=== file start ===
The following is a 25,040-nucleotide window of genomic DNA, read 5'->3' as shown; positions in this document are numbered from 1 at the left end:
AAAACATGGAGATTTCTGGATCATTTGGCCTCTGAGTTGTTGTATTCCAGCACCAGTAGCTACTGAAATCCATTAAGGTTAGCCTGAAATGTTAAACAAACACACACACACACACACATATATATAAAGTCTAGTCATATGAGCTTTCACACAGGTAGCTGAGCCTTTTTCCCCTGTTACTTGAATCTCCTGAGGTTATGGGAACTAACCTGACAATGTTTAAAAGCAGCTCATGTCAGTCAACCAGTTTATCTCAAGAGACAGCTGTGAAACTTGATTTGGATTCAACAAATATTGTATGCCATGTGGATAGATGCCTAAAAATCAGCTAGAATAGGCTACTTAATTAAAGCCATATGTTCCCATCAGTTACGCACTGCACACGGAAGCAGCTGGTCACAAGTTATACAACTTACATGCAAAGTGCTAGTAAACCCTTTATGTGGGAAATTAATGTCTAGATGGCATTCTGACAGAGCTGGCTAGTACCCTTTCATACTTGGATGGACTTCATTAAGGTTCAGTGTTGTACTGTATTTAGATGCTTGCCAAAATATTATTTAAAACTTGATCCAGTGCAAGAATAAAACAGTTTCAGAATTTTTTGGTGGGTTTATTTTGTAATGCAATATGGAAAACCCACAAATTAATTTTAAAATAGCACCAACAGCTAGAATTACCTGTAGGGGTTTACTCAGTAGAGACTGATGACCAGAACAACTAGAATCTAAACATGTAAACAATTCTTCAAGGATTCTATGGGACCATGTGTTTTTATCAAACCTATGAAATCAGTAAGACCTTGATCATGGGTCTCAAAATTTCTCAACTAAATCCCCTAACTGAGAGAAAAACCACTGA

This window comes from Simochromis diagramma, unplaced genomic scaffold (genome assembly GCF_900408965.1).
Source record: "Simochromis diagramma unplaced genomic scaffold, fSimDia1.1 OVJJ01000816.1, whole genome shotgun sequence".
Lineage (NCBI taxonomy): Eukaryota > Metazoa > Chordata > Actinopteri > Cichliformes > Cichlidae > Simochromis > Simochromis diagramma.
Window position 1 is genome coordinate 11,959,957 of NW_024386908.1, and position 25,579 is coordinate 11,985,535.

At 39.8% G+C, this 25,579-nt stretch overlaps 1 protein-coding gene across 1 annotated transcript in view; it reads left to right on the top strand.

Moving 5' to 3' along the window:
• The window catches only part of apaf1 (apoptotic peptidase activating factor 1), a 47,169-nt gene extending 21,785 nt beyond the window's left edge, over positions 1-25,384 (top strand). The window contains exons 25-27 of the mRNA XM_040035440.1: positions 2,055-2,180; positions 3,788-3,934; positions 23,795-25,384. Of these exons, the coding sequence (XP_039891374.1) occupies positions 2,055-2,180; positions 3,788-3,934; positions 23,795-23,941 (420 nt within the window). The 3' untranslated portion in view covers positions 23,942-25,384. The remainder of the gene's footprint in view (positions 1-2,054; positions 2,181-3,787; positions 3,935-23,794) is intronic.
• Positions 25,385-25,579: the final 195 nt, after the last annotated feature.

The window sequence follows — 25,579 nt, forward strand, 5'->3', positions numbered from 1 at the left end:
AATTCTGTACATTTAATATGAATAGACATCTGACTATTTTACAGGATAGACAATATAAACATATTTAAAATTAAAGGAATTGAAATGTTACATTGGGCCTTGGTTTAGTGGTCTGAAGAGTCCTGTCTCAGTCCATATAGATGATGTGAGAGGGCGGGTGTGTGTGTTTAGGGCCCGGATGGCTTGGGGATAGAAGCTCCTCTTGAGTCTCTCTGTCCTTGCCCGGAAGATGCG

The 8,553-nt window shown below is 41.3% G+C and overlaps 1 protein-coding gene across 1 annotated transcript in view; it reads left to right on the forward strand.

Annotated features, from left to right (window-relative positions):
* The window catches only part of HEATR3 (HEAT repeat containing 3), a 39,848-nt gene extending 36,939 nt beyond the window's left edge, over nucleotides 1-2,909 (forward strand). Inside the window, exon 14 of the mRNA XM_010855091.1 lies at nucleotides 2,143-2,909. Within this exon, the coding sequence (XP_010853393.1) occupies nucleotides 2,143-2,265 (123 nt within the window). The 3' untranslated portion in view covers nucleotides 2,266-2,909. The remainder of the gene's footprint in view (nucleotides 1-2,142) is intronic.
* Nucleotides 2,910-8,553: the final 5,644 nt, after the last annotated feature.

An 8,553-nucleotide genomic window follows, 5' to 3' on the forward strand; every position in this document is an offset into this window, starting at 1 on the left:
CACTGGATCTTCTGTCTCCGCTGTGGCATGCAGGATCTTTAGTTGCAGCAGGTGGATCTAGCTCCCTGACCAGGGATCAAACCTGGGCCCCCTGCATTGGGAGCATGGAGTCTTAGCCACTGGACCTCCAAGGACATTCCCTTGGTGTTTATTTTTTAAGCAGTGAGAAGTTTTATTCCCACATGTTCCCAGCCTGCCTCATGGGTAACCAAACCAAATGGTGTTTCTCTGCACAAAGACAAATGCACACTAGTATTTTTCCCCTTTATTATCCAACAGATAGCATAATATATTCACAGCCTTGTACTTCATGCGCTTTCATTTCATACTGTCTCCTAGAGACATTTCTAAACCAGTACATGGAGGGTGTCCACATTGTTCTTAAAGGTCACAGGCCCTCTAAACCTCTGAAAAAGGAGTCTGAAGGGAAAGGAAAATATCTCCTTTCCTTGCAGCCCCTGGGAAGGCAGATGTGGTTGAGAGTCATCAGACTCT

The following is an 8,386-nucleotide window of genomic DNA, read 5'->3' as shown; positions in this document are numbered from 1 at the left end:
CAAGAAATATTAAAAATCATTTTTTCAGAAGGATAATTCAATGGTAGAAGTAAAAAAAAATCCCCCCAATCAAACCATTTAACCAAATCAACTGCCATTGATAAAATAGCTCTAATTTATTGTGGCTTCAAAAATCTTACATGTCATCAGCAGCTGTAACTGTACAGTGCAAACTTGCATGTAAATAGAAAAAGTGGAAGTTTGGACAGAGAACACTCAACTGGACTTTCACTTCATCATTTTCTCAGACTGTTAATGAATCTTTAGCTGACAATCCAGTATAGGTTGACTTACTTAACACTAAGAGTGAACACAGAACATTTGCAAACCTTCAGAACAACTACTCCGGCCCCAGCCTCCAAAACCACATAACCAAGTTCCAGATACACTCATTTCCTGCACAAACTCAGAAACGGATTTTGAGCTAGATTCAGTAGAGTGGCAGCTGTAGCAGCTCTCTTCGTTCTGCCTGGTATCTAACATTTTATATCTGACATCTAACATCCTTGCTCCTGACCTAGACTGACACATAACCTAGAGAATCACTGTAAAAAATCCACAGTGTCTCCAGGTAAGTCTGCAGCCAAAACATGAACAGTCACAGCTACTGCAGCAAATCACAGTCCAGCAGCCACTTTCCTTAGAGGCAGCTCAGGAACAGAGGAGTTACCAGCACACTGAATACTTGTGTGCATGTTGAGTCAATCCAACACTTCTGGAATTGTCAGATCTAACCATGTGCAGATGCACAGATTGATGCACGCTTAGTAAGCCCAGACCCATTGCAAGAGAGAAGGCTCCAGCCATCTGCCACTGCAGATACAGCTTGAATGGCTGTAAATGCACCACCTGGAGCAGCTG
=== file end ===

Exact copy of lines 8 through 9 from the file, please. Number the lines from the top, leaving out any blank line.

Moving 5' to 3' along the window:
• The window catches only part of apaf1 (apoptotic peptidase activating factor 1), a 47,169-nt gene extending 21,785 nt beyond the window's left edge, over positions 1-25,384 (top strand). The window contains exons 25-27 of the mRNA XM_040035440.1: positions 2,055-2,180; positions 3,788-3,934; positions 23,795-25,384. Of these exons, the coding sequence (XP_039891374.1) occupies positions 2,055-2,180; positions 3,788-3,934; positions 23,795-23,941 (420 nt within the window). The 3' untranslated portion in view covers positions 23,942-25,384. The remainder of the gene's footprint in view (positions 1-2,054; positions 2,181-3,787; positions 3,935-23,794) is intronic.